Why do some brands, even supposedly boring categories like car insurance and enterprise software, attract not just customers but raving fans?  It's simple: they Started With Why and then, they created a Fanocracy

And so can you.

My Challenge Coin from Simon Sinek

Sunday, July 21, 2019

Heads I do the hard thing

"What are the odds that you will be coming home?" Wow.

I have two amazing sons. I think that the special purpose of any parent (or leader) is to teach everything you know.

When they were young, from time to time, my boys would come to me with a problem. The classic, "I don't know what to do" question that we all have experienced in our lives. When I was growing up I learned a lesson from my father, that I was happy to pass on to my two sons.

Which of the choices would be harder to do? 

If it truly is a toss up, if you really could flip a coin, which would be HARDER, the more DIFFICULT thing to do?

Do that. Because if the options are truly equally good or bad, doing the thing that is more difficult will give you more satisfaction, more joy, and ultimately provide more reward for you - and for others.

When you are torn between saying yes or no, when you swing between staying or going, doing or not doing, taking the leap or staying put - simply ask yourself - which would the more difficult thing to do? 

Last night (on July 20th, 2019) we all watched "First Man" the movie about NASA's mission to land a man on the moon, focusing on the years 1961 - 1969. I was born in 1960 and I know EXACTLY where I was when Neil Armstrong stepped off the LEM. Now let's reflect.

What if JFK never gave his speech at Rice University on September 12th, 1962?

OF COURSE it was going to be hard - and very EXPENSIVE. The technology required to go to the moon did not even exist. We were at war at the time, and there were PLENTY of things that needed attention and money back home. JFK gave that speech because most people at the time were against the mission. Too expensive, and too difficult. Too......hard.

People were going to die along the way. There would be setbacks. There would be tragedy, and pain and suffering. And yet, the Leader of the Free World set us on a path to do the hard things. Because they were hard.

We, all of us, are humans. Effectively, we are all some form of smart monkeys. Our brains are hard-wired for survival. It's hard to pass on our genes if we don't live long enough to find a mate. Taking risks seems to be against our primary mission of survival.

And yet, there is something in our smart monkey brains that pushes us to do risky things, dangerous things, difficult things - hard things. In fact, our entire purpose seems to be to explore, to take risks, to do things that are SO HARD, and so difficult, that they change our lives - and the lives of our future generations forever.

And there it is. Taking risks - doing hard things - actually ensures the survival of our future generations. Doing hard things is the right thing to do, always. When we say to ourselves "I don't know what I should do" our smart monkey brains are lying to us. We actually know exactly what do to. We know the right answer. We just pause to see if there is a shortcut, an easy way out. Hint: there is none. The obstacle is the path. We don't control what happens to us, we control how we react to what happens to us. Stoicism.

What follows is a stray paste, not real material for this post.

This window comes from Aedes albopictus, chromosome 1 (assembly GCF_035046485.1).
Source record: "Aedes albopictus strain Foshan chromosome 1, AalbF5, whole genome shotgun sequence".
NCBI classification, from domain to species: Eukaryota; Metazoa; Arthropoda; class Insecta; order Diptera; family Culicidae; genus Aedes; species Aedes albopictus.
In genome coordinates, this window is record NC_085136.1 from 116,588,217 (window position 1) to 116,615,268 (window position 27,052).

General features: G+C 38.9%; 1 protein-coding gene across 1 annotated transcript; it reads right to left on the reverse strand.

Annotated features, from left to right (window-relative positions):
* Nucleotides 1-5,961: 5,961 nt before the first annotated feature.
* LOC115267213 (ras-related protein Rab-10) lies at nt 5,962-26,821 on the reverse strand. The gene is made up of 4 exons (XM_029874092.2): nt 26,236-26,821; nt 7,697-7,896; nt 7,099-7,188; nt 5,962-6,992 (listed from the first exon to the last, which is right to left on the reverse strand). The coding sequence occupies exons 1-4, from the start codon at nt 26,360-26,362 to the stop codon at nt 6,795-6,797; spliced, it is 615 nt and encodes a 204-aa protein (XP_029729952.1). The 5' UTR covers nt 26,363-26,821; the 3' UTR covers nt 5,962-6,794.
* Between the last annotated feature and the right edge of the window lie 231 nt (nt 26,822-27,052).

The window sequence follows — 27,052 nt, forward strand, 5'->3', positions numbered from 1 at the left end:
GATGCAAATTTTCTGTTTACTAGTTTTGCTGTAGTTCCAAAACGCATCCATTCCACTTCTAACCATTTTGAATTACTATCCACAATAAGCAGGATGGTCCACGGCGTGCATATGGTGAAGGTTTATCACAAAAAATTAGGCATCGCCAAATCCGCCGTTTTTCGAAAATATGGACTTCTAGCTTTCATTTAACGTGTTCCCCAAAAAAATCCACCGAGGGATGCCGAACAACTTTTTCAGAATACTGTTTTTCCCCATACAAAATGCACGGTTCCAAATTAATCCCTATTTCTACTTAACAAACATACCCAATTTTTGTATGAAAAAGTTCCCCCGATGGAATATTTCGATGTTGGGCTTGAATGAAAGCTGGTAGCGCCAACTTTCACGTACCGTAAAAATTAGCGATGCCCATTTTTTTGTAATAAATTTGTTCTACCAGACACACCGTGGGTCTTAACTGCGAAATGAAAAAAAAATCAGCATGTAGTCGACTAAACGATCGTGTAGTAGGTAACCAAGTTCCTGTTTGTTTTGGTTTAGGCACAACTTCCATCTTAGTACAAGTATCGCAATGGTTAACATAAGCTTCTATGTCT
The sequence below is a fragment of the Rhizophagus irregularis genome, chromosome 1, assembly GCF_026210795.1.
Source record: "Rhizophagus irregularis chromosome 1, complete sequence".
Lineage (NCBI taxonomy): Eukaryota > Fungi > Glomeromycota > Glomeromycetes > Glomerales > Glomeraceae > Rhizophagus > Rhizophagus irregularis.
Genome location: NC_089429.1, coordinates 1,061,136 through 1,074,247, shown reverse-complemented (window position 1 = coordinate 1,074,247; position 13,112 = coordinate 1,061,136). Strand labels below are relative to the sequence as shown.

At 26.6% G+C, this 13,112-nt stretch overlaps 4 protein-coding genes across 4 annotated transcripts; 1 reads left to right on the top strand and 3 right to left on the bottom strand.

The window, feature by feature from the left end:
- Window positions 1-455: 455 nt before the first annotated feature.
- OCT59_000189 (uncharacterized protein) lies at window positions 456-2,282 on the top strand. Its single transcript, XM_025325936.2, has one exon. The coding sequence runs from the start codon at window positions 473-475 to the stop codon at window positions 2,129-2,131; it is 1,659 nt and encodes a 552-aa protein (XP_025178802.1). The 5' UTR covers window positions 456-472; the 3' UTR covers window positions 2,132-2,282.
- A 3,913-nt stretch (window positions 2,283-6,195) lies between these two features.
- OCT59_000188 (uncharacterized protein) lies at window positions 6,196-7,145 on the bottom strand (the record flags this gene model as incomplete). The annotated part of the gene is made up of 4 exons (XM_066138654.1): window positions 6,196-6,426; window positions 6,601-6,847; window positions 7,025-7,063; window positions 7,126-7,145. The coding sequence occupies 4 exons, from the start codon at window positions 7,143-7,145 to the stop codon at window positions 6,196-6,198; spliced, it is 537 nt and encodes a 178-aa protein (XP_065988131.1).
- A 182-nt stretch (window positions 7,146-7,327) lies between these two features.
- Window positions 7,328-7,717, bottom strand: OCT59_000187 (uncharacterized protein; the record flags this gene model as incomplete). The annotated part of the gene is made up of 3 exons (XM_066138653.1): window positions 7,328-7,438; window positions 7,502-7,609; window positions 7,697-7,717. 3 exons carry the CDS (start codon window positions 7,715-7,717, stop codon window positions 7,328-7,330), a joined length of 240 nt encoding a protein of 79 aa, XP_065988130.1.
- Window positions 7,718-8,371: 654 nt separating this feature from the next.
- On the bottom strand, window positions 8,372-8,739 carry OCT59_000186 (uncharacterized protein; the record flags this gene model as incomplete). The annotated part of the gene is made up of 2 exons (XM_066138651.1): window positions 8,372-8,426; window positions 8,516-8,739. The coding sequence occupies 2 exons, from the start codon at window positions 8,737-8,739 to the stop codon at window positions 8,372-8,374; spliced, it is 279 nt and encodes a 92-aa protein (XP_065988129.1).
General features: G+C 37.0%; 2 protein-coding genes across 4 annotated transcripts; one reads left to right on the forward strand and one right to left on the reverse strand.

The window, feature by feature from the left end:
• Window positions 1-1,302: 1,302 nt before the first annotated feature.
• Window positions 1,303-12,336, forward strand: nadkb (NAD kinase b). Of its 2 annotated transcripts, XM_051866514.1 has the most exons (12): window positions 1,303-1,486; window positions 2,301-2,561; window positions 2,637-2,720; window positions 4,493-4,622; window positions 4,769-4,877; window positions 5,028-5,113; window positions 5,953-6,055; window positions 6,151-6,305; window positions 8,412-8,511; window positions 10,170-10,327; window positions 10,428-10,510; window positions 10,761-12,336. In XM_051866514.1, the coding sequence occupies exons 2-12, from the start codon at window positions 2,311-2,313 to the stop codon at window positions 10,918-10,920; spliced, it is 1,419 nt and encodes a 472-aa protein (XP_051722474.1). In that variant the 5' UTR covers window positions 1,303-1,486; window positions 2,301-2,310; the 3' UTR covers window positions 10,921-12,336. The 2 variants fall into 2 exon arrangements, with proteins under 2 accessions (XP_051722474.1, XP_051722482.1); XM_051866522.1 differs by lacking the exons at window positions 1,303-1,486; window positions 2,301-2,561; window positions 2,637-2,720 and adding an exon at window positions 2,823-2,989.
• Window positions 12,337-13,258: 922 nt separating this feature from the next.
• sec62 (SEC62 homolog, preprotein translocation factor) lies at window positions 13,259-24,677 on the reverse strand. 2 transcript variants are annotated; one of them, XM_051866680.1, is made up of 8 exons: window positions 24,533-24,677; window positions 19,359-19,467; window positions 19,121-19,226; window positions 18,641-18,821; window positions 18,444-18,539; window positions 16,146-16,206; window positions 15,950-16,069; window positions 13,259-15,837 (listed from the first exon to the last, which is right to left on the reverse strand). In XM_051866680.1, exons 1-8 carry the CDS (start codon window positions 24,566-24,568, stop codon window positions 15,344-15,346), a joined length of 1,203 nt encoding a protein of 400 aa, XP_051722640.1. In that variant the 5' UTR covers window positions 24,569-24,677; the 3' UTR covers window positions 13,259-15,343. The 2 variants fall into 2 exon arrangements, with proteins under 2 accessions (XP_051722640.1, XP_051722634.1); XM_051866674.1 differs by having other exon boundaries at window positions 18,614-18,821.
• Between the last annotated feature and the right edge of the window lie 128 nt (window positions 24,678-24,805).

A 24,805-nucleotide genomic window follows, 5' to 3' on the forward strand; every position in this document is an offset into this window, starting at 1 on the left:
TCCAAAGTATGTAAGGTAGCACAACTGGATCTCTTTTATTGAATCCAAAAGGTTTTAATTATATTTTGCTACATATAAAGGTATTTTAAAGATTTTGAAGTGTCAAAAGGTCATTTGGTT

What is the next BHAG for our country? Or how about the next BHAG your family? Your business? What is the next BIG HAIRY AUDACIOUS THING that you shall choose to do - BECAUSE it is hard?

OK, fine. If you MUST flip a coin:

Heads - do the hard thing.
Tails - keep flipping until it comes up heads......

President Kennedy's BHAG Speech at Rice University

Sunday, July 14, 2019

Must Love Dogs

Last week, I was invited by a friend to a VIP event in NYC. It was the grand opening of a bank branch, their first in New York City. It was a bank that at this point, I never heard of.

I had no reason to be in New York City on that day. This would be a special trip to the city. After vacillating back and forth, I agreed to go to the event. You would think that by now I would have learned my lesson: when you get invited to something, especially a VIP event, you go.

Last year I was invited to present at the NYC WordPress Users Group. Even with 30,000 members, they had no budget for a speaker. I would be doing this event for free. Including paying for my own transportation.

Well, I do love public speaking. When it comes to public speaking, some people would rather be in the coffin than to be giving the eulogy. For me personally, I tend to be mortally offended if I don't get my turn with a microphone.

So, I did the gig for free. It turns out that someone in the room liked what I had to say. It turns out this person was very close with John Catsimatidis, an American billionaire businessman and radio talk show host. John just recently purchased WABC Radio. And all things "media" (especially podcasts) is a big part of the NYDLA community.

It was that same WordPress friend that invited me to last week's Republic Bank grand opening event. I almost didn't go. But I do love dogs. And I'm a big fan of Tom Peters, the co-author of In Search of Excellence. Tom was connected to Vernon and I am connected to Tom and he said quickly and with conviction: GO.

Vernon Hill is the founder of Metro Bank UK and Commerce Bancorp. Hill founded Commerce in 1973. It became the fastest growing bank in the US before being sold for $8.5 billion. Vernon is also the Chairman of Petplan.